NAVAL SUPPORT FACILITY INDIAN HEAD, MD -- Members of the House Armed Services Committee visited Chemical Biological Incident Response Force, II Marine Expeditionary Force, to review the unit’s capabilities here in November. CBIRF Marines and sailors showed the members of the committee that CBIRF is capable of supplying medical support and extracting casualties in a chemical, biological, radiological, nuclear, or high-yield explosive (CBRNE) incident.
“I think our resources are great if anything were to happen,” Cpl. David Rogers said, decontamination team leader, Company A, CBIRF. “We can take care of anything that happens.”
If a real-world CBRNE incident, CBIRF would be at the front lines helping to save lives.
“We go in, remove casualties, and stabilize the civilian population,” Sgt. David Goral said, decontamination platoon commander, Company A, CBIRF.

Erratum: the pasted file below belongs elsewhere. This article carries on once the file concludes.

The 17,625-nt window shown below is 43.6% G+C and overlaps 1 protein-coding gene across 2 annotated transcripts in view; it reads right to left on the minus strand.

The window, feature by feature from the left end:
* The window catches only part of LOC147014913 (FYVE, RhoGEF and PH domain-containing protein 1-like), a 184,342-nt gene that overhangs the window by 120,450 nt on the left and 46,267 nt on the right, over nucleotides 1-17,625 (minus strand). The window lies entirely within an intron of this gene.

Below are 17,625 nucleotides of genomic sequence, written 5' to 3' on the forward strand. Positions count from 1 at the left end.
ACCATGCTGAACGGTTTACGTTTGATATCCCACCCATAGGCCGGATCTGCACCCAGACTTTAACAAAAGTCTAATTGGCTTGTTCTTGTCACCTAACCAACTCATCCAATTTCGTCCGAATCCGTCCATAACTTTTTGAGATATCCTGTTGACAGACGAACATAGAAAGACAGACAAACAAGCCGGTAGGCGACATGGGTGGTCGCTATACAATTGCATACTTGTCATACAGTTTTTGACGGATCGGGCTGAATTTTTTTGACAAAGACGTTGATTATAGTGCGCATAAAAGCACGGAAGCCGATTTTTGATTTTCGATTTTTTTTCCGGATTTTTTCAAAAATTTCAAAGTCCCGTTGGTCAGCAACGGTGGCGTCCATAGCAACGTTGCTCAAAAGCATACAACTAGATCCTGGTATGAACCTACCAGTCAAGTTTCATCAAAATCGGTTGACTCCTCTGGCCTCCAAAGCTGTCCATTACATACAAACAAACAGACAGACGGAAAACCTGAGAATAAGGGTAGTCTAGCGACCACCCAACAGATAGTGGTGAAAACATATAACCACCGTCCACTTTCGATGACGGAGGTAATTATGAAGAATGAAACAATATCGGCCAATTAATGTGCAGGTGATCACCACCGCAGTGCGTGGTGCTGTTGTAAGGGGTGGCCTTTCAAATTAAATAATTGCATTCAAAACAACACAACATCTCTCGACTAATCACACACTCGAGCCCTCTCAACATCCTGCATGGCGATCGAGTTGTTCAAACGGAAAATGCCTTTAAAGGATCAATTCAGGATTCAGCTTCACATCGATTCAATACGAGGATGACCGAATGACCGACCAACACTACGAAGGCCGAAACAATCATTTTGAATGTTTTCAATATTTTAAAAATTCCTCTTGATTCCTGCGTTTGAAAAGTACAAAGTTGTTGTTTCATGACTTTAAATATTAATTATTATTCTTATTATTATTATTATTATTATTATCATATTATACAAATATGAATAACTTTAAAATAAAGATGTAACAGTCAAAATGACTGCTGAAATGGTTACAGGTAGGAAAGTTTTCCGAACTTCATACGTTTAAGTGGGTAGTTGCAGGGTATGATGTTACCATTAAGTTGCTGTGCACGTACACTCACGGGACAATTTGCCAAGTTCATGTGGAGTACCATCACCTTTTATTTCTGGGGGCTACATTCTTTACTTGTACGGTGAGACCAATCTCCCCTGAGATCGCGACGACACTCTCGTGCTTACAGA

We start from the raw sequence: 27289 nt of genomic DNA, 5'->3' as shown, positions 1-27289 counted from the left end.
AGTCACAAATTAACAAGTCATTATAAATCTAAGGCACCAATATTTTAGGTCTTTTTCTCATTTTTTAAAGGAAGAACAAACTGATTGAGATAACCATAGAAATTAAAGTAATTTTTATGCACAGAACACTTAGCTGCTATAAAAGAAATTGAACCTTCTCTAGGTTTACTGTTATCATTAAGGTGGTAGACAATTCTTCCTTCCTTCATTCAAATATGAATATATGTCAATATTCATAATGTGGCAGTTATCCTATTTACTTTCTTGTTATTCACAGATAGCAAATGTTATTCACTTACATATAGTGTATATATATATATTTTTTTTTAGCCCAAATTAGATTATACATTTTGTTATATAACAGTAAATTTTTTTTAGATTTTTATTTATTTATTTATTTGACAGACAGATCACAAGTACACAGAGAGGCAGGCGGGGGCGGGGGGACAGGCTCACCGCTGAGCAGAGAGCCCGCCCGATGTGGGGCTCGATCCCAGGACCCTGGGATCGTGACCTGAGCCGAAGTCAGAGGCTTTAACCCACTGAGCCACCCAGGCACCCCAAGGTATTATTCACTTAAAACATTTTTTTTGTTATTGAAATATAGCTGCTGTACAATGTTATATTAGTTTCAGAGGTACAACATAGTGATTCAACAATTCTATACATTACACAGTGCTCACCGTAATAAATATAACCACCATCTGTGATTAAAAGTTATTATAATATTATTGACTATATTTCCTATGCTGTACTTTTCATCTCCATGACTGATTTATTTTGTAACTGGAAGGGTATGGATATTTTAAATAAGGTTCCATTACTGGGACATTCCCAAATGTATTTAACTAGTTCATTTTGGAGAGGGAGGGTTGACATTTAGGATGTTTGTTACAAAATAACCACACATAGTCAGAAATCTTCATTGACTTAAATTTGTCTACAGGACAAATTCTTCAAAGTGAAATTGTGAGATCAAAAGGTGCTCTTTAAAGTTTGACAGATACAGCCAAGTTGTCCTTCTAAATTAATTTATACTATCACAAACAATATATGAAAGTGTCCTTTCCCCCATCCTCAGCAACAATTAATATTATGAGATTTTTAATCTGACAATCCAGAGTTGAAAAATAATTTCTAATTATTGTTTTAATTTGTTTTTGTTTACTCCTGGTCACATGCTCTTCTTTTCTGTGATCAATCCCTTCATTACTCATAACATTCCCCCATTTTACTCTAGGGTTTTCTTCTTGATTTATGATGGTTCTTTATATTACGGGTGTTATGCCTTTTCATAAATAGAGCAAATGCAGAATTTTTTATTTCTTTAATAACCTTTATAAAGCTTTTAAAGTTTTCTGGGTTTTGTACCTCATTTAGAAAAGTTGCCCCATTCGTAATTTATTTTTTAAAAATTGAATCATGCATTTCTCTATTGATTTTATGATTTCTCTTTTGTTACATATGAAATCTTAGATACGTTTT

According to Goral, with CBIRF’s resources, the unit is self-sustainable in a CBRNE environment.
“We have ‘Response’, and they go out there and remove casualties and evaluate the situation. We have PAT (Preliminary Assessment Teams) teams with a Medical Evaluation team, and they medically evaluate, detect, and remove certain obstacles from our area,” Goral said. “We have Technical Rescue Marines who perform all of the technical rescue capabilities and stabilize structures.”
CBIRF responded to the Anthrax attacks on Capitol Hill, Feb. 2002, which marked CBIRF’s importance.
“As a consequence management asset, I see it as very important,” said Timothy McClees, staff member of the House Armed Services Committee.
History tends to repeat itself. According to one Marine, CBIRF is prepared for when it does.
“It’s going to happen again. It’s important that we’re here to respond to those incidents,” said Sgt. Jason Burch, a sector team leader, Company A, CBIRF.
Members from the House Armed Services Committee visited CBIRF to analyze the unit’s capabilities, taking one more step to protect the American public.
“They should understand the government is doing what they can to help mitigate and respond to particular threats,” said McClees.